There are a variety of potential solutions available for steep slope stabilization. Below are several commonly-used methods and resources to reduce soil and other forms of erosion.
The simplest and most natural solution to slope erosion control is natural vegetation. The root systems of grass, bushes, and trees all hold the soil in place, helping to stop erosion.
Vegetation is a more natural and long-term solution. For steep slopes, this means you may need a short-term, manufactured solution while the organic matter matures.
A common way to stabalize a slope is by building terraces.
A properly-designed terrace stabilizes the slope by reducing both the speed and volume of soil and water runoff. Terraces also direct water so that it doesn’t flow into vulnerable areas at the bottom of the slope.
Depending on the budget, slope size and grade, and existing vegetation, you can use concrete blocks or wood to develop a terrace for your project.
Erosion Control Blankets
Erosion control blankets are a common method for steep slopes that you can use by itself or in concert with other options. They work especially well with natural vegetation and terraces.
One of the most versatile and cost-effective erosion control and slope stabilization methods is geocell.
By staking the panels the entire length of the slope, you can prevent harsh wind and rain from compromising the slope integrity.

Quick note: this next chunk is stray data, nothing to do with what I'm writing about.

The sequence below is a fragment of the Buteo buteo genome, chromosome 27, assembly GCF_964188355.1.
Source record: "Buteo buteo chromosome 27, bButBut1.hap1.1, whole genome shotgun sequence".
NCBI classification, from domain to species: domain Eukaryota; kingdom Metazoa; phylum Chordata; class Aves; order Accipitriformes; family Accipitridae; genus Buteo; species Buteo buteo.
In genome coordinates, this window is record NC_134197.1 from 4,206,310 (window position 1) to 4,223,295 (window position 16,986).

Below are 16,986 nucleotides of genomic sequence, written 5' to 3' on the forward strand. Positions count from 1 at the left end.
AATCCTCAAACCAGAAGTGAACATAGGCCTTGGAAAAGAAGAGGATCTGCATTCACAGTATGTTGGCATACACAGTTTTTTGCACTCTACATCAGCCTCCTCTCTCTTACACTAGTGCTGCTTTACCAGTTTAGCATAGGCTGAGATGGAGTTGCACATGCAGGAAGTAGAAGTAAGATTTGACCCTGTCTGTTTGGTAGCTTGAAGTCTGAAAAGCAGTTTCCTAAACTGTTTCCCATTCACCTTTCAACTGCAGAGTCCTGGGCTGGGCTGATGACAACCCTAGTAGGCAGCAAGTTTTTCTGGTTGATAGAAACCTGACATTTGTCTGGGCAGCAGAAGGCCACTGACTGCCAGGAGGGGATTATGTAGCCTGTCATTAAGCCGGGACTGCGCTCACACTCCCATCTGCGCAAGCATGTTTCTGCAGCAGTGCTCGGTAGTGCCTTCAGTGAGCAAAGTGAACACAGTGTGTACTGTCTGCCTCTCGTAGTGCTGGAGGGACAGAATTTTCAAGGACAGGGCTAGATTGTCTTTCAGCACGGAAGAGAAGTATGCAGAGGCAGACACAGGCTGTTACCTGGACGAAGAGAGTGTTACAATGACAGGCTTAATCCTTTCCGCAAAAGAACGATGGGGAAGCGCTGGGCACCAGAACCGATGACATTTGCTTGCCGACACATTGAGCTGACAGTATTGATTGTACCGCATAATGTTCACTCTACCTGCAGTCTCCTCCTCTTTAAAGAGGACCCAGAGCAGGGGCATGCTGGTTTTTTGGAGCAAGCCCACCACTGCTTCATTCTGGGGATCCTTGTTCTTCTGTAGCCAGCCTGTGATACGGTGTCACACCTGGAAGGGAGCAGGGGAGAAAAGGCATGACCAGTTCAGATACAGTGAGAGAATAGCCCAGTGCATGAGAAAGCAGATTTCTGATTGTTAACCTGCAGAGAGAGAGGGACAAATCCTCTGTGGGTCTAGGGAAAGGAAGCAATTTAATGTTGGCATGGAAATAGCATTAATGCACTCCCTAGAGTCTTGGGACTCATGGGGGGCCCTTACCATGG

We recommend using soil from the slope as infill material for each cell, allowing for natural vegetation with a permeable honeycomb structure.
High-density polyethylene (HDPE) geocell grids are effective when traditional slope stabilization methods aren’t and can even work in concert with other methods.
Riprap, concrete, and other aggregates are all different variations of stone-facing– a popular method for slope protection along shorelines. A mesh wire system contains stones, helping to secure a vulnerable slope.
Retaining walls are one of the most popular slope stabilization solutions across a variety of industries. This is due to both their functionality and their aesthetic appeal.
You can take advantage of different types of walls that support the slope depending on its grade and the expected wind and rainfall. These include vegetative retaining walls and gravity retaining walls.
Geocells for steep slope soil erosion control
The engineers at BaseCore understand the complexity of stabilizing steep, barren slopes. We also understand how high the stakes are and that you need a reliable slope stabilization method with accurate product specs and testing to prove it.
You don’t need to jeopardize your career and the loss of life and property due to a system failure of a steep slope.
Our team has implemented geocell panels on slope stabilization projects across the world. We can help you identify the best solution for your steep slope project with a project evaluation and answer any questions you have.
Give our our BaseCore engineers a call at 888-511-1553 and we’ll be glad to serve you as geocell experts.